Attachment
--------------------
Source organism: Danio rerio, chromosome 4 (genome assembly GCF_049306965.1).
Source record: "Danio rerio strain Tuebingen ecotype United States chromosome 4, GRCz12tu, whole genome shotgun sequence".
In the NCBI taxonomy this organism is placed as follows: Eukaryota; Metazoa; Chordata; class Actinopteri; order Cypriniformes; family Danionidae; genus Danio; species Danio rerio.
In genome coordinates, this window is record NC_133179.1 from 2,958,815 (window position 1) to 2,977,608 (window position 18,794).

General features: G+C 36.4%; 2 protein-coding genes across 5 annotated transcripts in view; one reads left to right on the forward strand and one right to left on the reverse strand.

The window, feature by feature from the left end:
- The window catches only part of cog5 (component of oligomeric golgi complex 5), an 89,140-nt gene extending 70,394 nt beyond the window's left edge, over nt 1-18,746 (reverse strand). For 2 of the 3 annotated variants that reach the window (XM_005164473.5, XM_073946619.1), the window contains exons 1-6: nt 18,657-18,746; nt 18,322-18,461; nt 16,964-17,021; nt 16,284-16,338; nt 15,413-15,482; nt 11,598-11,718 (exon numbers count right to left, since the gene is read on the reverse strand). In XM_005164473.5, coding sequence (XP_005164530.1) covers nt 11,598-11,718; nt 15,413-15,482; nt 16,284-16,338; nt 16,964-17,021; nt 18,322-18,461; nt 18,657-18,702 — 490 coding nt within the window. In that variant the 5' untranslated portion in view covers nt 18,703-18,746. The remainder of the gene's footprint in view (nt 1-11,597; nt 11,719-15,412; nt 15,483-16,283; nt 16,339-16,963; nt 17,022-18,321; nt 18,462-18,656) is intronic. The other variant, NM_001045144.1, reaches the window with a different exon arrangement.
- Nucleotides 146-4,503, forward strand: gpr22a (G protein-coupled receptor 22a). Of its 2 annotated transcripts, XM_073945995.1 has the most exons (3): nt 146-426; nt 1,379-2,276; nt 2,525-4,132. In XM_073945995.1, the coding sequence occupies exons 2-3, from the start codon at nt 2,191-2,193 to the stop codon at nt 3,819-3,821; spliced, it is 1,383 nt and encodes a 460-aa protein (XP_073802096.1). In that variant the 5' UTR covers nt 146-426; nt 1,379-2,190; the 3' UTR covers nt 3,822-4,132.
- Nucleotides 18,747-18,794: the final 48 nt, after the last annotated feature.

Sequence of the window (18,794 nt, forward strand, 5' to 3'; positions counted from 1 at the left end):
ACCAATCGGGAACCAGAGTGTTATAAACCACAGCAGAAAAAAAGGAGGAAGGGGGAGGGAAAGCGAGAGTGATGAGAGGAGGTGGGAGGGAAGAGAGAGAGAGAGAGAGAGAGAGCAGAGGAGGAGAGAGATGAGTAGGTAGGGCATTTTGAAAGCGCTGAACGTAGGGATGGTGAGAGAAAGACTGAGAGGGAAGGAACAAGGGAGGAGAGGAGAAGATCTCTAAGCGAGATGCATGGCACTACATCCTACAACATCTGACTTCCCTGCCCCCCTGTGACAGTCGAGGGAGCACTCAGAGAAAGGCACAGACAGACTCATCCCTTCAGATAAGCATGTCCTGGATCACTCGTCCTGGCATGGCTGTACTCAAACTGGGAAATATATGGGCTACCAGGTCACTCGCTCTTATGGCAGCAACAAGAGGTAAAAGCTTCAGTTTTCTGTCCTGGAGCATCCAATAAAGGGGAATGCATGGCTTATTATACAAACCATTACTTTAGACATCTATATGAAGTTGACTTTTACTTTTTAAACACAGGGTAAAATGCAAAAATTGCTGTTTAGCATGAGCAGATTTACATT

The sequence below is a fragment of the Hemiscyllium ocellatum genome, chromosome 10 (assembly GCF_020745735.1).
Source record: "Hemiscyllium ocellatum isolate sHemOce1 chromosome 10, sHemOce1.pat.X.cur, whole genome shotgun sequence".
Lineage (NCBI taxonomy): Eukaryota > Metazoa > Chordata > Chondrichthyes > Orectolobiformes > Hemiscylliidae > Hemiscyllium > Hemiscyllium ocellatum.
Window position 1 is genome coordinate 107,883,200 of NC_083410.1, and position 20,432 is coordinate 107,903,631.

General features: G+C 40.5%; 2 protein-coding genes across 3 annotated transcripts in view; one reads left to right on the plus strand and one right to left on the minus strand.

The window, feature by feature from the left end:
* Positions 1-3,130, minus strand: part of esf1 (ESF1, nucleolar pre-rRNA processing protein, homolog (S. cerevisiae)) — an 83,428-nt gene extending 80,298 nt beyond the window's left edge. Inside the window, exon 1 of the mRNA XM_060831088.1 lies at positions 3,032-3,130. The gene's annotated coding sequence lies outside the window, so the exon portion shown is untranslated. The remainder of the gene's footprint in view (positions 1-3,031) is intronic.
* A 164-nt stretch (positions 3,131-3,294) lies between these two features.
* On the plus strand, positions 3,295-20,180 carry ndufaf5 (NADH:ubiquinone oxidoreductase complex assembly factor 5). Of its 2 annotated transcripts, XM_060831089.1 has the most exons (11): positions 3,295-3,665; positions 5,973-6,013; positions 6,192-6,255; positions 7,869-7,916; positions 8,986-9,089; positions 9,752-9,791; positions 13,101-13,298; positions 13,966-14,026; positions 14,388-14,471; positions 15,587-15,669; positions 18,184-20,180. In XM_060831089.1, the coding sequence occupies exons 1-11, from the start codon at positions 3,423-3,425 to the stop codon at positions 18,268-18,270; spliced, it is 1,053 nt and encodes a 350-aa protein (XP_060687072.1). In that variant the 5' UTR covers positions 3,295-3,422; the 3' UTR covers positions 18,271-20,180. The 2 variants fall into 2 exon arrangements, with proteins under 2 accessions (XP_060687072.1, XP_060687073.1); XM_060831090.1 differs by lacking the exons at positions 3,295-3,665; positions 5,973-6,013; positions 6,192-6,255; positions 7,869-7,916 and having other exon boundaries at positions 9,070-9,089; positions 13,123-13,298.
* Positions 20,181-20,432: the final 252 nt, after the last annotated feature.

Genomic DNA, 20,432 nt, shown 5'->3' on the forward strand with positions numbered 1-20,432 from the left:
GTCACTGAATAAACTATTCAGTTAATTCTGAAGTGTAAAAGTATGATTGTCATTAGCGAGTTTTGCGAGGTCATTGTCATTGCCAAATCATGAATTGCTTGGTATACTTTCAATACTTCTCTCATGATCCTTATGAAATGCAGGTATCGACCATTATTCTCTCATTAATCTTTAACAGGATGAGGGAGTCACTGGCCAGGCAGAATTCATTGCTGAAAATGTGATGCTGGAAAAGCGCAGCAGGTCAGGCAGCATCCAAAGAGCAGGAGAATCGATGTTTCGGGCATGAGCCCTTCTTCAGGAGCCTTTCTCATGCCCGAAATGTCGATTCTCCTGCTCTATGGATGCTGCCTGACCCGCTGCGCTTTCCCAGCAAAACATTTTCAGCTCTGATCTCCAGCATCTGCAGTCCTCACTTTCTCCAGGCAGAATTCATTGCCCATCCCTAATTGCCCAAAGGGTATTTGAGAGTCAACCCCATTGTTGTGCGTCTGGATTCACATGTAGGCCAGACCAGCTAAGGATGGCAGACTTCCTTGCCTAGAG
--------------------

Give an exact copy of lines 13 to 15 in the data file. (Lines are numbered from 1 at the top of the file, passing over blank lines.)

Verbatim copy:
Source record: "Hemiscyllium ocellatum isolate sHemOce1 chromosome 10, sHemOce1.pat.X.cur, whole genome shotgun sequence".
Lineage (NCBI taxonomy): Eukaryota > Metazoa > Chordata > Chondrichthyes > Orectolobiformes > Hemiscylliidae > Hemiscyllium > Hemiscyllium ocellatum.
Window position 1 is genome coordinate 107,883,200 of NC_083410.1, and position 20,432 is coordinate 107,903,631.